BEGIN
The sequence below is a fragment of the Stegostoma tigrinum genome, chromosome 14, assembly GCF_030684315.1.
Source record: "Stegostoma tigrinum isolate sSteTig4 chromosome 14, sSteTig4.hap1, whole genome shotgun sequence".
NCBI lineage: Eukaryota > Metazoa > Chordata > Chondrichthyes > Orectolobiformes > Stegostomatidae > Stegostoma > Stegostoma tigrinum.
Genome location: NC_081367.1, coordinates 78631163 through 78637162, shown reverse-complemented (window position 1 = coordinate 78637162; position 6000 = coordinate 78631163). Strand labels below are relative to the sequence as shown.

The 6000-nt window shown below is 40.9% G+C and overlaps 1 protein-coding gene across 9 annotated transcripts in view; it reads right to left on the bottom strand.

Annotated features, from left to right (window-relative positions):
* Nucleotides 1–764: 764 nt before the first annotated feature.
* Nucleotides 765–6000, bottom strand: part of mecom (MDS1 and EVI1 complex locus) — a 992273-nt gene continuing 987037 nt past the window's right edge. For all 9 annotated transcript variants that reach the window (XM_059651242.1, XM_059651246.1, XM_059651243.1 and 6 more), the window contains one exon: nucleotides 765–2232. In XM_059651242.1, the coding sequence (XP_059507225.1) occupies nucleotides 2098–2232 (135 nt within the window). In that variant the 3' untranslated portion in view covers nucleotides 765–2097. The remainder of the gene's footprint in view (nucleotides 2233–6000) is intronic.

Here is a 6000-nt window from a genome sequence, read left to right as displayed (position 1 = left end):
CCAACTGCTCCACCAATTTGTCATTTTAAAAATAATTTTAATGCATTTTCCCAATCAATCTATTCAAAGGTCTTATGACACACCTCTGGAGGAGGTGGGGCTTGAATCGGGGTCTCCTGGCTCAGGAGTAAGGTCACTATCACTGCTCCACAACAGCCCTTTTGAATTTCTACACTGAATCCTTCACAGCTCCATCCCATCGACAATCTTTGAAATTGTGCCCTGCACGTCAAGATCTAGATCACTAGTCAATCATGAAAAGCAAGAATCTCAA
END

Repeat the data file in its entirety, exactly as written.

The sequence below is a fragment of the Stegostoma tigrinum genome, chromosome 14, assembly GCF_030684315.1.
Source record: "Stegostoma tigrinum isolate sSteTig4 chromosome 14, sSteTig4.hap1, whole genome shotgun sequence".
NCBI lineage: Eukaryota > Metazoa > Chordata > Chondrichthyes > Orectolobiformes > Stegostomatidae > Stegostoma > Stegostoma tigrinum.
Genome location: NC_081367.1, coordinates 78631163 through 78637162, shown reverse-complemented (window position 1 = coordinate 78637162; position 6000 = coordinate 78631163). Strand labels below are relative to the sequence as shown.

The 6000-nt window shown below is 40.9% G+C and overlaps 1 protein-coding gene across 9 annotated transcripts in view; it reads right to left on the bottom strand.

Annotated features, from left to right (window-relative positions):
* Nucleotides 1–764: 764 nt before the first annotated feature.
* Nucleotides 765–6000, bottom strand: part of mecom (MDS1 and EVI1 complex locus) — a 992273-nt gene continuing 987037 nt past the window's right edge. For all 9 annotated transcript variants that reach the window (XM_059651242.1, XM_059651246.1, XM_059651243.1 and 6 more), the window contains one exon: nucleotides 765–2232. In XM_059651242.1, the coding sequence (XP_059507225.1) occupies nucleotides 2098–2232 (135 nt within the window). In that variant the 3' untranslated portion in view covers nucleotides 765–2097. The remainder of the gene's footprint in view (nucleotides 2233–6000) is intronic.

Here is a 6000-nt window from a genome sequence, read left to right as displayed (position 1 = left end):
CCAACTGCTCCACCAATTTGTCATTTTAAAAATAATTTTAATGCATTTTCCCAATCAATCTATTCAAAGGTCTTATGACACACCTCTGGAGGAGGTGGGGCTTGAATCGGGGTCTCCTGGCTCAGGAGTAAGGTCACTATCACTGCTCCACAACAGCCCTTTTGAATTTCTACACTGAATCCTTCACAGCTCCATCCCATCGACAATCTTTGAAATTGTGCCCTGCACGTCAAGATCTAGATCACTAGTCAATCATGAAAAGCAAGAATCTCAA